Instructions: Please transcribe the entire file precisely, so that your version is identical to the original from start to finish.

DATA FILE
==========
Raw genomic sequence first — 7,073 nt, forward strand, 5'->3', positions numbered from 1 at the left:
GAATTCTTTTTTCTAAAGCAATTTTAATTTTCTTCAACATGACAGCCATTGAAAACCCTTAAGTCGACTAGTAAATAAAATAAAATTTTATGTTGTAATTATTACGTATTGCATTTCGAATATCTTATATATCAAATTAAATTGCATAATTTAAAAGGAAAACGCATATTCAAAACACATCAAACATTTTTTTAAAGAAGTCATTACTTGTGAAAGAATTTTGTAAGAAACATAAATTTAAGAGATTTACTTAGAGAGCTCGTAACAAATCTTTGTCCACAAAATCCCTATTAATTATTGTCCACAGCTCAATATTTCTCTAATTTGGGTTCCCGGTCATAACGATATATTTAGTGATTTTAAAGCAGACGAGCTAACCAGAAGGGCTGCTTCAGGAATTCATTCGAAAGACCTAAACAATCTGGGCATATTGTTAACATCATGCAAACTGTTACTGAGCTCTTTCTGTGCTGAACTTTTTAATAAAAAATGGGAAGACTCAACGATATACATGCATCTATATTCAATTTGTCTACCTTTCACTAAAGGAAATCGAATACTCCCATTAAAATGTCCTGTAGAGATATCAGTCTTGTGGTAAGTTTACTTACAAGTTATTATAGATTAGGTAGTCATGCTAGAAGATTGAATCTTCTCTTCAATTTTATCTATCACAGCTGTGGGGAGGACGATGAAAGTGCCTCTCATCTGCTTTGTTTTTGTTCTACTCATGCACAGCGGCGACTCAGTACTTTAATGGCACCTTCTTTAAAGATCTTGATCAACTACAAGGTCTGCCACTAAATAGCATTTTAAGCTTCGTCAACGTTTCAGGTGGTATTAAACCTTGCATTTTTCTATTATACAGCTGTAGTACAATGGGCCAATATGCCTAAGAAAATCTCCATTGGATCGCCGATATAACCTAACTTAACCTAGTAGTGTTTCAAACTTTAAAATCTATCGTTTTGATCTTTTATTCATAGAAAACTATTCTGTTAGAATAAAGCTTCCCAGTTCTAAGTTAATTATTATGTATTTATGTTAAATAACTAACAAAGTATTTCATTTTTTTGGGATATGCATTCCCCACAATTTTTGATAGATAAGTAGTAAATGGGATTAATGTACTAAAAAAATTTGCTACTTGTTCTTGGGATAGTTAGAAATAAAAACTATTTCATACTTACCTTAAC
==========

Raw genomic sequence first — 7,073 nt, forward strand, 5'->3', positions numbered from 1 at the left:
GAATTCTTTTTTCTAAAGCAATTTTAATTTTCTTCAACATGACAGCCATTGAAAACCCTTAAGTCGACTAGTAAATAAAATAAAATTTTATGTTGTAATTATTACGTATTGCATTTCGAATATCTTATATATCAAATTAAATTGCATAATTTAAAAGGAAAACGCATATTCAAAACACATCAAACATTTTTTTAAAGAAGTCATTACTTGTGAAAGAATTTTGTAAGAAACATAAATTTAAGAGATTTACTTAGAGAGCTCGTAACAAATCTTTGTCCACAAAATCCCTATTAATTATTGTCCACAGCTCAATATTTCTCTAATTTGGGTTCCCGGTCATAACGATATATTTAGTGATTTTAAAGCAGACGAGCTAACCAGAAGGGCTGCTTCAGGAATTCATTCGAAAGACCTAAACAATCTGGGCATATTGTTAACATCATGCAAACTGTTACTGAGCTCTTTCTGTGCTGAACTTTTTAATAAAAAATGGGAAGACTCAACGATATACATGCATCTATATTCAATTTGTCTACCTTTCACTAAAGGAAATCGAATACTCCCATTAAAATGTCCTGTAGAGATATCAGTCTTGTGGTAAGTTTACTTACAAGTTATTATAGATTAGGTAGTCATGCTAGAAGATTGAATCTTCTCTTCAATTTTATCTATCACAGCTGTGGGGAGGACGATGAAAGTGCCTCTCATCTGCTTTGTTTTTGTTCTACTCATGCACAGCGGCGACTCAGTACTTTAATGGCACCTTCTTTAAAGATCTTGATCAACTACAAGGTCTGCCACTAAATAGCATTTTAAGCTTCGTCAACGTTTCAGGTGGTATTAAACCTTGCATTTTTCTATTATACAGCTGTAGTACAATGGGCCAATATGCCTAAGAAAATCTCCATTGGATCGCCGATATAACCTAACTTAACCTAGTAGTGTTTCAAACTTTAAAATCTATCGTTTTGATCTTTTATTCATAGAAAACTATTCTGTTAGAATAAAGCTTCCCAGTTCTAAGTTAATTATTATGTATTTATGTTAAATAACTAACAAAGTATTTCATTTTTTTGGGATATGCATTCCCCACAATTTTTGATAGATAAGTAGTAAATGGGATTAATGTACTAAAAAAATTTGCTACTTGTTCTTGGGATAGTTAGAAATAAAAACTATTTCATACTTACCTTAAC